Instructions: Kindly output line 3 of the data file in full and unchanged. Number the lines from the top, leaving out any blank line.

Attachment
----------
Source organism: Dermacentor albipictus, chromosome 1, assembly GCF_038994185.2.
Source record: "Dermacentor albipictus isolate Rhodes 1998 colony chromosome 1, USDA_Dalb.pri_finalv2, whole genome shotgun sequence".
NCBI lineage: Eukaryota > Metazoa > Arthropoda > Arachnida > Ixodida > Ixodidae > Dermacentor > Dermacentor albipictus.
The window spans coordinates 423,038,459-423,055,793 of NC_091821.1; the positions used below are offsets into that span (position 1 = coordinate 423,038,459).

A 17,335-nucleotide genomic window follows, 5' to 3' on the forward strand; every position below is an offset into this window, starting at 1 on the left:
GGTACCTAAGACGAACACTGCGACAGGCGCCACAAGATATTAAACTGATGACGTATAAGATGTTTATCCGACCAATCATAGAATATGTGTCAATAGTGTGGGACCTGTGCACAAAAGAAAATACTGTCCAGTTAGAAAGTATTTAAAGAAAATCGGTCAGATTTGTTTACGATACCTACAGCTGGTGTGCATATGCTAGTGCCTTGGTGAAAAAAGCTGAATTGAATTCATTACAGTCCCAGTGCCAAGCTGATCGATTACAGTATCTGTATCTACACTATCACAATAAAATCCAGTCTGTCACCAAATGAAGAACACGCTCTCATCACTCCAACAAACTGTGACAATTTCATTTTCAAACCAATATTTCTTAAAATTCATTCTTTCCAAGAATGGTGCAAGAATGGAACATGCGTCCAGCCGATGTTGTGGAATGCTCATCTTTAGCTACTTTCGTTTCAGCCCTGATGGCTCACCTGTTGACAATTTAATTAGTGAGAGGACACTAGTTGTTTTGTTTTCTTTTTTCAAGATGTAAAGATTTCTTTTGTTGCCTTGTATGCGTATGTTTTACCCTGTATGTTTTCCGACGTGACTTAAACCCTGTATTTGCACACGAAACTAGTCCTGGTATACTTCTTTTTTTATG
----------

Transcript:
NCBI lineage: Eukaryota > Metazoa > Arthropoda > Arachnida > Ixodida > Ixodidae > Dermacentor > Dermacentor albipictus.